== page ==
The question of re-enlisting is one that no longer occupies my mind, the development of the recent reverses decide that for me. My place is now in the army till the end of the war, or death takes me hence. It is my place as a Christian, husband, father, master, and patriot, and tho I may be called upon to pass through deep waters and great afflictions, I will fear no evil for my trust is firmly fixed on God. Now that I have gotten the victory over Satan and all worldly considerations, I find the evil one tempting me with military ambition, and by appealing to my pride, to determine to hand down to my family a name for some daring heroic deed. Oh that the Lord will keep me humble and direct me by his Spirit. Oh, that I may always realize my own unworthiness and lean alone upon his strong arm for protection. I know that our recent disasters have already proven a great blessing to me individually, and I heard in conversation last night among some of our officers, unconsecrated men, the expression of great confidence in the power of prayer for a nation’s welfare. In reading the inaugural of our President, it seemed true his closing prayer for our country was accompanied by the Spirit, and answered in Heaven. In the conversation above alluded to, in defence of the Christian’s confidence in Heaven’s protection to our cause, I read to them apportion of your letter to show that even a dependent woman in the hour of sore trial can by God’s spirit be nerved as the most courageous on the battlefield, and can even laugh at damage and trial, tho they stare them in the face. I know that the Lord will protect and keep you and yours, and when you see your neighbours running about panic struck, and seeking a place of refuge from their fears, then go to your closet and alone with God, ask His council and protection, and amid the storm without you will enjoy the perfect calm. In your denunciation of the lukewarm and indifferent, be charitable, and let prayer for them take the place of contempt, above all keep yourself humble and pride under your feet. I wish I could have a short time of sweet Christian communion with you in our little room at home, I long for Christian sympathy and encouragement, and still hope that I will be privileged soon to enjoy it.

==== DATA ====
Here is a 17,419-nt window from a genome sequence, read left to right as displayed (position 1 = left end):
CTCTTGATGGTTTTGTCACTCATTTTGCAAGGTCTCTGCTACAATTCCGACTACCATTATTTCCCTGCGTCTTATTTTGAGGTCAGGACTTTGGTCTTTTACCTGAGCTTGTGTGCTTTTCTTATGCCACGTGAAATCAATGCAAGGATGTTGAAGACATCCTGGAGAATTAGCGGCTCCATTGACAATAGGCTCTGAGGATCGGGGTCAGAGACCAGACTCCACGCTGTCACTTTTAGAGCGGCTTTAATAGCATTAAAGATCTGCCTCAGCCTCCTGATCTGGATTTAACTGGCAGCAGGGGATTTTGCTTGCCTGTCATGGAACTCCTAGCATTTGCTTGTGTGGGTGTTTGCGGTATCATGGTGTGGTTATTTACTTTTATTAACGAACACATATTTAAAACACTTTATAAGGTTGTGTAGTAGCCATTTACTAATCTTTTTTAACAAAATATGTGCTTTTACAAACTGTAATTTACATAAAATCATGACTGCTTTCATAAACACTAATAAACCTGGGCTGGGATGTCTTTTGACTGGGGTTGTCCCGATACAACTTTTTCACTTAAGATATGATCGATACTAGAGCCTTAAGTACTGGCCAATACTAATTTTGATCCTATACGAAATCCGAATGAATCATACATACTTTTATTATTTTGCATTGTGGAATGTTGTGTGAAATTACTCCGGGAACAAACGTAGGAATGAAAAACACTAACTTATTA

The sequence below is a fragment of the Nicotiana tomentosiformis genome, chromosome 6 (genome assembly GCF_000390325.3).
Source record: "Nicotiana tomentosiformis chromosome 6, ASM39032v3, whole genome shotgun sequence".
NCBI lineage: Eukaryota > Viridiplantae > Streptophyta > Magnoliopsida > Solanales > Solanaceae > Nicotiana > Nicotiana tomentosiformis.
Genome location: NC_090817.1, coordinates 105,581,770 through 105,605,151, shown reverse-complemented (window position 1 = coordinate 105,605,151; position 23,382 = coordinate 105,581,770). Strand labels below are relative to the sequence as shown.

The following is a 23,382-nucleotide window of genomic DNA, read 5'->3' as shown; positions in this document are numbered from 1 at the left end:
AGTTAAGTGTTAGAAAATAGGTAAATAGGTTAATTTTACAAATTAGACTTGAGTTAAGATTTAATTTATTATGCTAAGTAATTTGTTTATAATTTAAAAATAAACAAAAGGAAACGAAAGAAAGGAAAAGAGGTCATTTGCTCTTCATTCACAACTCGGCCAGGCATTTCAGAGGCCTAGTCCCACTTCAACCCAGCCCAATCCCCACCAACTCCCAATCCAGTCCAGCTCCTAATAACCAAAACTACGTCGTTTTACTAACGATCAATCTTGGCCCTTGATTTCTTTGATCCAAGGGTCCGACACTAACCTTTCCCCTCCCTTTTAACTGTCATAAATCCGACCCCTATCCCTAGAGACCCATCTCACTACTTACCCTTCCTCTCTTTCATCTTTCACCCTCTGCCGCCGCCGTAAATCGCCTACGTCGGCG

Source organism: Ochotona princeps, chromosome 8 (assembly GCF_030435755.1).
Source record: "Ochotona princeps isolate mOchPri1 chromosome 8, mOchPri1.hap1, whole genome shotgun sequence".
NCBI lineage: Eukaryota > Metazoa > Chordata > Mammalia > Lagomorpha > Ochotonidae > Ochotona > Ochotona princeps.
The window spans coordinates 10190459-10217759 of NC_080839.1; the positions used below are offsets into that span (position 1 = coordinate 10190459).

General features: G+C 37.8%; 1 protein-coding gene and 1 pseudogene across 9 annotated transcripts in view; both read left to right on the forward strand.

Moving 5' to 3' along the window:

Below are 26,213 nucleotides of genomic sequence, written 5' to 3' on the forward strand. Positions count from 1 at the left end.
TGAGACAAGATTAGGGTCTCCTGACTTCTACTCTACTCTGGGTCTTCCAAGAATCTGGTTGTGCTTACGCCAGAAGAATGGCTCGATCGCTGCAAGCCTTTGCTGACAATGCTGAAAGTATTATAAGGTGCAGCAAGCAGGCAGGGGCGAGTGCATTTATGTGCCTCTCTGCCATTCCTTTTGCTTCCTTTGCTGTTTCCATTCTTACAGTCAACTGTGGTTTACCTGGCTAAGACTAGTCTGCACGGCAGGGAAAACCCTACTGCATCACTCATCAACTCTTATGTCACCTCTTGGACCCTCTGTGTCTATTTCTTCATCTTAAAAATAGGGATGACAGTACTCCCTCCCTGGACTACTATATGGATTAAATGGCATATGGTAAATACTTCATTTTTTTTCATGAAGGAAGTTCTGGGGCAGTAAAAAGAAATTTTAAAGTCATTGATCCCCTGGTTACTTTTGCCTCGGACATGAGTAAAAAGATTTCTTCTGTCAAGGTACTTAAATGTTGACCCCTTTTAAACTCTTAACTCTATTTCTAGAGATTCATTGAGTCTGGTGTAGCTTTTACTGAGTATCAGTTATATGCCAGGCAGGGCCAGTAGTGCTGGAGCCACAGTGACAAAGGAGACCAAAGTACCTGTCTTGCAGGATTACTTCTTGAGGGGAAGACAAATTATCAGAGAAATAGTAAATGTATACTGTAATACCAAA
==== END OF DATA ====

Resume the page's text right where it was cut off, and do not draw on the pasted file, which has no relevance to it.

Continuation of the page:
I wrote you a hurried letter on Sunday, announcing that we should soon be ordered to march to Newport News to attack it, and asking your prayers for our success. We still await marching orders, and they may come at any moment, or they may not come at all. If not, I shall try and get up for a day or two soon, tho in this life everything is particularly uncertain, and continually reminds me more of the necessity of securing that only certainty, eternal life.
            At our prayer meeting last night, I felt more than usual freedom in prayer, and while I prayed with confidence for our cause, I found myself with strong faith realizing in this revolution, not only the restoration of civil liberty, but the rekindling of pure religion in the land, which in its moral effect will bring greater consequences to the world than the reformation, aye, even the dawning of millennial glory. God grant it may be so, that as we suffer in the flesh, we may gain in the spirit.